What mattered to me most was getting breathing room for my family. The whole spectral world could go to hell. My outer image would have to be something a bit more confusing, a bit more humdrum. It’s hard to live like this. It takes all your effort. The first thing that has to go is any form of artistic self-expression that’s dear to you. Art is unimportant next to life, and you have no choice. I had no hunger for it anymore, anyway. Creativity has much to do with experience, observation and imagination, and if any one of those key ingredients is missing, it doesn’t work. It was impossible now for me to observe anything without being observed. … I had never intended to be on the road of heavy consequences and I didn’t like it. I wasn’t the toastmaster of any generation, and that notion needed to be pulled up by its roots. Liberty for myself and my loved ones had to be secured. I had no time to kill and I didn’t like what was being thrown at me. This main meal of garbage had to mixed up with some butter and mushrooms and I’d have to go to great lengths to do it. You gotta start somewhere.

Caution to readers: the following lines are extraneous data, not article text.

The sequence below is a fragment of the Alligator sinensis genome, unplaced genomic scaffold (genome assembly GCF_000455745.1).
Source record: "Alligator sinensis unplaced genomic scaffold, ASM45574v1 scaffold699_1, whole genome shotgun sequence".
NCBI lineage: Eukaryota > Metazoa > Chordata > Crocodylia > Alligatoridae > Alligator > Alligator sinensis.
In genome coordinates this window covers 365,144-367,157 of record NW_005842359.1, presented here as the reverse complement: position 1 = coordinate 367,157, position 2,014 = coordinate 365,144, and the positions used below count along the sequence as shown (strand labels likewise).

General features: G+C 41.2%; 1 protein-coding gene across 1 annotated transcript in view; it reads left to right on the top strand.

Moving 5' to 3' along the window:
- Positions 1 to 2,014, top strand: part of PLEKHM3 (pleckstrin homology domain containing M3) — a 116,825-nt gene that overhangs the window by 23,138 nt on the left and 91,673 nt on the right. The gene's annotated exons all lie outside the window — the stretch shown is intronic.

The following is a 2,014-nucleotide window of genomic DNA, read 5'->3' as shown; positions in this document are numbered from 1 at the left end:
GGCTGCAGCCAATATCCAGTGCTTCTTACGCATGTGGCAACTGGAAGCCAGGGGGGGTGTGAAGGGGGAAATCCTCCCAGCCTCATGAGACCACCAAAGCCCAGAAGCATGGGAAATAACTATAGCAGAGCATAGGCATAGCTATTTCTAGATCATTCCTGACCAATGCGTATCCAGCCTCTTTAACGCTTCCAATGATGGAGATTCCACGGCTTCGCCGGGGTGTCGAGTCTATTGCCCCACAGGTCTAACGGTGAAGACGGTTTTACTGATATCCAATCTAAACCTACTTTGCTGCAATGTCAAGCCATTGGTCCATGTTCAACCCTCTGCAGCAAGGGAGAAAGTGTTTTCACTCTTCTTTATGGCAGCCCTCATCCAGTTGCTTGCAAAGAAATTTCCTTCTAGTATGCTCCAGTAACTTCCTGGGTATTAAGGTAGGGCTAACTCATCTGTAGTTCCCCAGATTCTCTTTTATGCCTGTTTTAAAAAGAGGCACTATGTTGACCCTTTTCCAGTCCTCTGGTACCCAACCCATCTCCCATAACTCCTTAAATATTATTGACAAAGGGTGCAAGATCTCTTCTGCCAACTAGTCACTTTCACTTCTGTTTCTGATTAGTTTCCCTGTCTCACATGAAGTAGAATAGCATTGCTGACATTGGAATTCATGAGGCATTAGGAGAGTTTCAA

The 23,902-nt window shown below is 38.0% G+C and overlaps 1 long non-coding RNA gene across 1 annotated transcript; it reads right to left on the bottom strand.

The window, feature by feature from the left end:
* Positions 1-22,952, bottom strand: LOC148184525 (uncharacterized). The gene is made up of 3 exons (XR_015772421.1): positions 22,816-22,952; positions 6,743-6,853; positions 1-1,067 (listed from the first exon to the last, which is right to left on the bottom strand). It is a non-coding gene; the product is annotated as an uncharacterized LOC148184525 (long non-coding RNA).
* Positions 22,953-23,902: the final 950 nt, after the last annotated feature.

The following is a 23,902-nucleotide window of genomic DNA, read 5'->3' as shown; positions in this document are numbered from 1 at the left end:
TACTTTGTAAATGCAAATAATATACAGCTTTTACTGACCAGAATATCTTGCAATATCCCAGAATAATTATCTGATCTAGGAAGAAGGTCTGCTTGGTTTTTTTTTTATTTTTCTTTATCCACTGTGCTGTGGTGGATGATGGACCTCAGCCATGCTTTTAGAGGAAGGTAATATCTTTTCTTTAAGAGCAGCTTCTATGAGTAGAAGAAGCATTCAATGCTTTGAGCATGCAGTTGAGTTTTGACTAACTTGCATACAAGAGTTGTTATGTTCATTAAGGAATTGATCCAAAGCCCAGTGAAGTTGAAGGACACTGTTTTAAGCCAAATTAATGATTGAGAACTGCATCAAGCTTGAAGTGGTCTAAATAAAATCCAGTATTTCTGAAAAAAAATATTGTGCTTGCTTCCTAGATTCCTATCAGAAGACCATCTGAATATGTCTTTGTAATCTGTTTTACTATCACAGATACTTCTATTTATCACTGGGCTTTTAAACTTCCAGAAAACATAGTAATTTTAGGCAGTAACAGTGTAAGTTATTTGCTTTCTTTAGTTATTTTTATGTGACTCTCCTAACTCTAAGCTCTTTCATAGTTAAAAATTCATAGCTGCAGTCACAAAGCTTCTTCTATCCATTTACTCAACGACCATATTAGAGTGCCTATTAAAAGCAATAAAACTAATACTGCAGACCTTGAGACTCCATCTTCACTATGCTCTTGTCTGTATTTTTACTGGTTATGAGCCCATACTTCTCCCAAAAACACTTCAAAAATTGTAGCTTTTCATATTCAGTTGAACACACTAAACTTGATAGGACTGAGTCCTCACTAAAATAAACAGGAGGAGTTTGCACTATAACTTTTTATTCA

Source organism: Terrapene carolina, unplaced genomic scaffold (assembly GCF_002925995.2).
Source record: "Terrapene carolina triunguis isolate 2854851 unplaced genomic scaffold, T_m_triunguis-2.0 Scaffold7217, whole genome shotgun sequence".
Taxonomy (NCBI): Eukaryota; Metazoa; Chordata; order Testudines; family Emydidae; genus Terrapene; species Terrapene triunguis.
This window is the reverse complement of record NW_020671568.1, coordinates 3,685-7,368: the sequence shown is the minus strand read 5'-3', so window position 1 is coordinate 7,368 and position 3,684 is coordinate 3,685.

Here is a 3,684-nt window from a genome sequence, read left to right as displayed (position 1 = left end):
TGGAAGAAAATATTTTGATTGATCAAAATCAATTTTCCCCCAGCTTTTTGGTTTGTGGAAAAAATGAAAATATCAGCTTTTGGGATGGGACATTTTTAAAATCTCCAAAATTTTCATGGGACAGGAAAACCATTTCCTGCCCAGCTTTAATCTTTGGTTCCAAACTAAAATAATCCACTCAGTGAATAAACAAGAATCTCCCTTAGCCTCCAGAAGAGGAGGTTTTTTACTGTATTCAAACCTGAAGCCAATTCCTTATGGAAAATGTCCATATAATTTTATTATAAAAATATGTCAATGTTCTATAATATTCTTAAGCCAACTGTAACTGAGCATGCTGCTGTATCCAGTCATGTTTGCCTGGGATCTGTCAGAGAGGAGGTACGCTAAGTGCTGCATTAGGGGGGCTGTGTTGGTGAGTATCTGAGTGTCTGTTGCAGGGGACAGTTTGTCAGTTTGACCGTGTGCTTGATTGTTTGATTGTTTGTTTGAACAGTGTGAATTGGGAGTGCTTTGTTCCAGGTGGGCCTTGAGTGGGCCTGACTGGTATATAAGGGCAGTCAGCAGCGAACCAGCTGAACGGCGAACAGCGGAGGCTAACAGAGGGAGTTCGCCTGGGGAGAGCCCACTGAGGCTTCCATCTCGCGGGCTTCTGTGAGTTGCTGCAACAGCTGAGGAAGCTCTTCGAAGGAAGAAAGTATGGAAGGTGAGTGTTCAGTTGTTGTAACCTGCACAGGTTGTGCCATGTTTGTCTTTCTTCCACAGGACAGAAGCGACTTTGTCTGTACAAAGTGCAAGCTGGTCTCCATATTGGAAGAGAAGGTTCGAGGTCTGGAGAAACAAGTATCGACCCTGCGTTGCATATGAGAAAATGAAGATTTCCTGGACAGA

He then describes how he went about wrecking his public image to get people off his back. My favorite part of this passage is the part in bold (my emphasis) above.

His father didn’t seem to understand him, asked if art wasn’t something that painters did. However, in one phone call home, Dylan recalls his father saying, “Remember, Robert, in life anything can happen. Even if you don’t have all the things you want, be grateful for things you don’t have that you don’t want.”